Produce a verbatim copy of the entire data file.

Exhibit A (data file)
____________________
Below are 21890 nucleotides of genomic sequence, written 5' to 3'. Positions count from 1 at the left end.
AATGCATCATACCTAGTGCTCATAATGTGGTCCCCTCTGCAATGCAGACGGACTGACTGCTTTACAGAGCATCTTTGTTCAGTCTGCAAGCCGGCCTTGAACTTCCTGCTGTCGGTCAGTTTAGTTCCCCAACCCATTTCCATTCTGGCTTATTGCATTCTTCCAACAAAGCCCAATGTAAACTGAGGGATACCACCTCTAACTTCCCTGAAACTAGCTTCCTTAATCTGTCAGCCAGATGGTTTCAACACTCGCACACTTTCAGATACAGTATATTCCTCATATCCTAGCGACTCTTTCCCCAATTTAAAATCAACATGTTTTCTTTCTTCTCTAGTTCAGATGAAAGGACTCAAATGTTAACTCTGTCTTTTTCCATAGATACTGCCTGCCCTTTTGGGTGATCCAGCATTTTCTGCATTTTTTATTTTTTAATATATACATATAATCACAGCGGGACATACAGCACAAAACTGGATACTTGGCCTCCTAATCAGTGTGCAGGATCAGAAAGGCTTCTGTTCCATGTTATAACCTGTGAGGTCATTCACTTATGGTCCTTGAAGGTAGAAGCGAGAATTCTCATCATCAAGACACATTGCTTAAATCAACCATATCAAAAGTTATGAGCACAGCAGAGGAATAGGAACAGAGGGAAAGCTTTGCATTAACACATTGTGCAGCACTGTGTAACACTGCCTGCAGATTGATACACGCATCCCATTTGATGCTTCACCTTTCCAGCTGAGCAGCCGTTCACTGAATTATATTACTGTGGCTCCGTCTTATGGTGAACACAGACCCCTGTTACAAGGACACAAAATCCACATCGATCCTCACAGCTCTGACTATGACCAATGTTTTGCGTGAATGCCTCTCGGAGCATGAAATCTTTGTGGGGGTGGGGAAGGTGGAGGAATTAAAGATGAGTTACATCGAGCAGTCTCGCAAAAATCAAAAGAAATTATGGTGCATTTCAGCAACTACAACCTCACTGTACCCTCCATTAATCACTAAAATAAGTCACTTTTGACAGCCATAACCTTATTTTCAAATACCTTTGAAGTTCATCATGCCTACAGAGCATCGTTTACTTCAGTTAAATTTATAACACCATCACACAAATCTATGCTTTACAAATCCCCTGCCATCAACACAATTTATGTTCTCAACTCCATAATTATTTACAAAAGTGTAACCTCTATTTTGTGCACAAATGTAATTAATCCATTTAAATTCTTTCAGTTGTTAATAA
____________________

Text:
Below are 21890 nucleotides of genomic sequence, written 5' to 3'. Positions count from 1 at the left end.
AATGCATCATACCTAGTGCTCATAATGTGGTCCCCTCTGCAATGCAGACGGACTGACTGCTTTACAGAGCATCTTTGTTCAGTCTGCAAGCCGGCCTTGAACTTCCTGCTGTCGGTCAGTTTAGTTCCCCAACCCATTTCCATTCTGGCTTATTGCATTCTTCCAACAAAGCCCAATGTAAACTGAGGGATACCACCTCTAACTTCCCTGAAACTAGCTTCCTTAATCTGTCAGCCAGATGGTTTCAACACTCGCACACTTTCAGATACAGTATATTCCTCATATCCTAGCGACTCTTTCCCCAATTTAAAATCAACATGTTTTCTTTCTTCTCTAGTTCAGATGAAAGGACTCAAATGTTAACTCTGTCTTTTTCCATAGATACTGCCTGCCCTTTTGGGTGATCCAGCATTTTCTGCATTTTTTATTTTTTAATATATACATATAATCACAGCGGGACATACAGCACAAAACTGGATACTTGGCCTCCTAATCAGTGTGCAGGATCAGAAAGGCTTCTGTTCCATGTTATAACCTGTGAGGTCATTCACTTATGGTCCTTGAAGGTAGAAGCGAGAATTCTCATCATCAAGACACATTGCTTAAATCAACCATATCAAAAGTTATGAGCACAGCAGAGGAATAGGAACAGAGGGAAAGCTTTGCATTAACACATTGTGCAGCACTGTGTAACACTGCCTGCAGATTGATACACGCATCCCATTTGATGCTTCACCTTTCCAGCTGAGCAGCCGTTCACTGAATTATATTACTGTGGCTCCGTCTTATGGTGAACACAGACCCCTGTTACAAGGACACAAAATCCACATCGATCCTCACAGCTCTGACTATGACCAATGTTTTGCGTGAATGCCTCTCGGAGCATGAAATCTTTGTGGGGGTGGGGAAGGTGGAGGAATTAAAGATGAGTTACATCGAGCAGTCTCGCAAAAATCAAAAGAAATTATGGTGCATTTCAGCAACTACAACCTCACTGTACCCTCCATTAATCACTAAAATAAGTCACTTTTGACAGCCATAACCTTATTTTCAAATACCTTTGAAGTTCATCATGCCTACAGAGCATCGTTTACTTCAGTTAAATTTATAACACCATCACACAAATCTATGCTTTACAAATCCCCTGCCATCAACACAATTTATGTTCTCAACTCCATAATTATTTACAAAAGTGTAACCTCTATTTTGTGCACAAATGTAATTAATCCATTTAAATTCTTTCAGTTGTTAATAA